Rishi Sunak appoints lawyer to examine Dominic Raab bullying allegations

Adam Tolley KC will draw up report for PM, who will then decide whether Raab should face sanction

Rishi Sunak has appointed a top employment barrister to investigate formal complaints into his deputy prime minister, Dominic Raab, who has been accused by multiple civil servants of bullying behaviour across several government departments.

The lawyer, Adam Tolley KC, who has experience of handling whistleblower claims, has been tasked with investigating the complaints “in confidence” and will report to the prime minister, who will then decide whether Raab should face sanction.

Two formal complaints have already been lodged against Raab, which he has vowed to “thoroughly rebut and refute”, by officials at the Ministry of Justice and Foreign Office. However, it is understood that he is also facing several additional formal complaints from civil servants.

The Guardian has revealed multiple allegations of bullying and intimidatory behaviour by Raab across three government departments – the MoJ, the Brexit department and the Foreign Office. Sunak has faced questions over his judgment in reappointing him as they came to light.

Labour called on Sunak to immediately expand the scope of the inquiry to allow the proactive and independent investigation of formal and informal complaints about Raab’s alleged behaviour.

Angela Rayner, the party’s deputy leader, said the government’s “troubling track record of brushing bullying behaviour under the carpet” cast doubt on the credibility of the investigation into the deputy prime minister’s conduct.

Downing Street said Tolley would not be limited in his scope, meaning that he would be able to widen his investigation to look into other complaints if the prime minister agreed. It also suggested he would have access to all of the information, including emails and WhatsApp messages, required to carry out his inquiry.

Government insiders said Tolley’s investigation would be conducted as swiftly as possible, and his report published in full “in a timely way”, suggesting it would not be sat on for up to six months like the inquiry into the Priti Patel bullying allegations. However, they stressed the prime minister remained final arbiter.

One Cabinet Office source said: “It’s a bold step to appoint someone independent who has a reputation to protect. But what Sunak does with the report will be crucial. If he tries to hide it or refuse to publish it then he’ll be accused of being a hypocrite like Boris.”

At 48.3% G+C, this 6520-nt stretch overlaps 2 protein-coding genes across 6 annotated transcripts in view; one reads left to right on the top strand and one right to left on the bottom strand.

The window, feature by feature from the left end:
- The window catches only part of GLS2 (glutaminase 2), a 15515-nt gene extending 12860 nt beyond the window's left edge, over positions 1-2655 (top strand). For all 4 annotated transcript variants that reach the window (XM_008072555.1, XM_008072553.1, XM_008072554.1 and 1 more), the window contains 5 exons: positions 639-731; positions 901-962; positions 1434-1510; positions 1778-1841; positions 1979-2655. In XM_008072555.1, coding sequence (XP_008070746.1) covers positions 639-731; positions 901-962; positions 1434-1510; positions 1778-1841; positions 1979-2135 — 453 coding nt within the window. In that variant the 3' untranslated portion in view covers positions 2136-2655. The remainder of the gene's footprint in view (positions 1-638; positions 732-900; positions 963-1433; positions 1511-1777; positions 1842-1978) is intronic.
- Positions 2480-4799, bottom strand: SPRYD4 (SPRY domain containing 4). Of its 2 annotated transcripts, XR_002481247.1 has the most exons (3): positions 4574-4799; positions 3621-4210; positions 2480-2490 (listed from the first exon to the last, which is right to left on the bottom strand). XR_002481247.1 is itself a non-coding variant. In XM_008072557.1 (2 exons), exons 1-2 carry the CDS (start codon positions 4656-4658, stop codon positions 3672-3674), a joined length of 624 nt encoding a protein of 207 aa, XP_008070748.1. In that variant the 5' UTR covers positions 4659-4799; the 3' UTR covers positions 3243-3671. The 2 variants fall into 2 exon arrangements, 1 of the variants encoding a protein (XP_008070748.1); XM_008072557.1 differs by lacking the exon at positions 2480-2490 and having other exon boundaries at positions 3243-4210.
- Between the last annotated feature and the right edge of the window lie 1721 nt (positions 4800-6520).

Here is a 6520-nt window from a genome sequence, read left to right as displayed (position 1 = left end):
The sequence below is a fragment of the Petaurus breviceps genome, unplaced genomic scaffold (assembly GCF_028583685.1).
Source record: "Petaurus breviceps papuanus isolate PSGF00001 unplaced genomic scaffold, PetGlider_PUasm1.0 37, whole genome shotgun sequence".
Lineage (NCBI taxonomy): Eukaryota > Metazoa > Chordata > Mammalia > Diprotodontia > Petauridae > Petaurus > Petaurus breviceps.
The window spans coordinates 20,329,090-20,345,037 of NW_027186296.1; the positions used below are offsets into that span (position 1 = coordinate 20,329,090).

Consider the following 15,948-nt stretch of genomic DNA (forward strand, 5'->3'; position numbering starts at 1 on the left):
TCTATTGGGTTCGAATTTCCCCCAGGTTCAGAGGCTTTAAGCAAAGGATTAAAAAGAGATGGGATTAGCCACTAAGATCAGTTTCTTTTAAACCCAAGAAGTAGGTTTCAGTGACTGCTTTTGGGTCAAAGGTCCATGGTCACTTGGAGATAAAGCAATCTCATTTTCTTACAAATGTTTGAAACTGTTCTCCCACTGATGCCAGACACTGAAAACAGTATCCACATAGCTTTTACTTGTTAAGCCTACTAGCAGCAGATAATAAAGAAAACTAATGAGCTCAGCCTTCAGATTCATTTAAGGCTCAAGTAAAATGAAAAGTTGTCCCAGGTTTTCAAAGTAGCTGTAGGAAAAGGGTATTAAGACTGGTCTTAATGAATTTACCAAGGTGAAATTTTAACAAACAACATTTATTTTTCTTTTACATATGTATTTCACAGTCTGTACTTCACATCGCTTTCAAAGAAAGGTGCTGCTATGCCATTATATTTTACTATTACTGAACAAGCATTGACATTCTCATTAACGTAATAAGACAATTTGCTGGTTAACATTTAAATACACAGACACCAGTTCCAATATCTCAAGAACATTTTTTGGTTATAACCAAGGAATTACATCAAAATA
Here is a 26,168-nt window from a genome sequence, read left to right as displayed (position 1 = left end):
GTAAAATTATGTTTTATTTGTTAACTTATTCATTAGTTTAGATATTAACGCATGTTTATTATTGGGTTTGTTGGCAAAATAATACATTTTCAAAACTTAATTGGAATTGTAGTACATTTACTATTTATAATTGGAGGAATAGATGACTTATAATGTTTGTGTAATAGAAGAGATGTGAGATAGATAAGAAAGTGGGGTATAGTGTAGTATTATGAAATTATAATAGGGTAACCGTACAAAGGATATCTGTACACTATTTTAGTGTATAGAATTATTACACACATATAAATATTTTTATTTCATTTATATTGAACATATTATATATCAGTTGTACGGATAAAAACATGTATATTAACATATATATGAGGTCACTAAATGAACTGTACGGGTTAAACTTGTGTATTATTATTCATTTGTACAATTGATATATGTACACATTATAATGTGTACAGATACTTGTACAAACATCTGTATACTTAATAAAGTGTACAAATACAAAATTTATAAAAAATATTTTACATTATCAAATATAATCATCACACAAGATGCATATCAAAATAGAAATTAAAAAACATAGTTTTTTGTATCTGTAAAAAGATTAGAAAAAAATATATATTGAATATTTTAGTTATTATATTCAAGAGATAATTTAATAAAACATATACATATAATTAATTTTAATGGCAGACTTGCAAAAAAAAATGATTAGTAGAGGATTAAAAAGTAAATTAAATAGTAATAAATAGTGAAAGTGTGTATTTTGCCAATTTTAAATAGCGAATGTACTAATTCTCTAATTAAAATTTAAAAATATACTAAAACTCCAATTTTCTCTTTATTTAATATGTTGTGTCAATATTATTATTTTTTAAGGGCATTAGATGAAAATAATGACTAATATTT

The senior lawyer will be backed up by staff from the Cabinet Office’s propriety and ethics team. The inquiry’s terms of reference state: “Information provided to the investigator is provided in confidence. The investigation should be completed as swiftly as possible and the investigator will proceed on this basis.”

They add: “As set out in the ministerial code, the prime minister is the ultimate judge of the standards of behaviour expected of a minister and the appropriate consequences of a breach of those standards. The report of the investigation will be made public. These terms of reference may be updated at the discretion of the prime minister, in consultation with the investigator.”

Tolley, a commercial and employment law specialist at Fountain Court chambers, previously represented King Charles in a number of claims against his household. In 2004 and 2005, he successfully defended the then Prince of Wales against claims by a former secretary, Elaine Day, that she was sexually discriminated against by Charles’s assistant private secretary and unfairly dismissed.

Tolley represented an unidentified security service in a 2012 sexual harassment claim at an employment tribunal brought by a female agent against her boss and a government intelligence agency. The barrister also appeared at four separate employment appeal tribunals for the Ministry of Defence from 2008 to 2011, and for the Department for Environment, Food and Rural Affairs in 2013.

Raab denied any wrongdoing during an appearance at Prime Minister’s Questions last week, when he stood in for Sunak, who was at the G20 summit in Bali. “I am confident I have behaved professionally throughout but immediately I heard two complaints had been made ... I asked the prime minister to set up an independent investigation, and of course I will comply with it fully.”

Labour’s Rayner said: “There must be no hint of a whitewash when it comes to the slew of serious allegations the deputy prime minister now faces. The scope of this investigation must immediately be expanded to enable proactive investigation of Dominic Raab’s behaviour during his time as a minister, including so-called expressions of concern, informal complaints and the concerning testimony of his own former permanent secretary.

“A temporary stopgap investigator, appointed in a panic, with an absurdly narrow remit is not a solution to dealing with the flood of allegations of ministerial misconduct now requiring investigation. Rishi Sunak pledged integrity and accountability, but his broken promise to appoint an ethics watchdog as one of his first acts as prime minister shows that he is already failing to stop the rot in Downing Street.”


Pippa Crerar and Henry Dyer

The GuardianTramp

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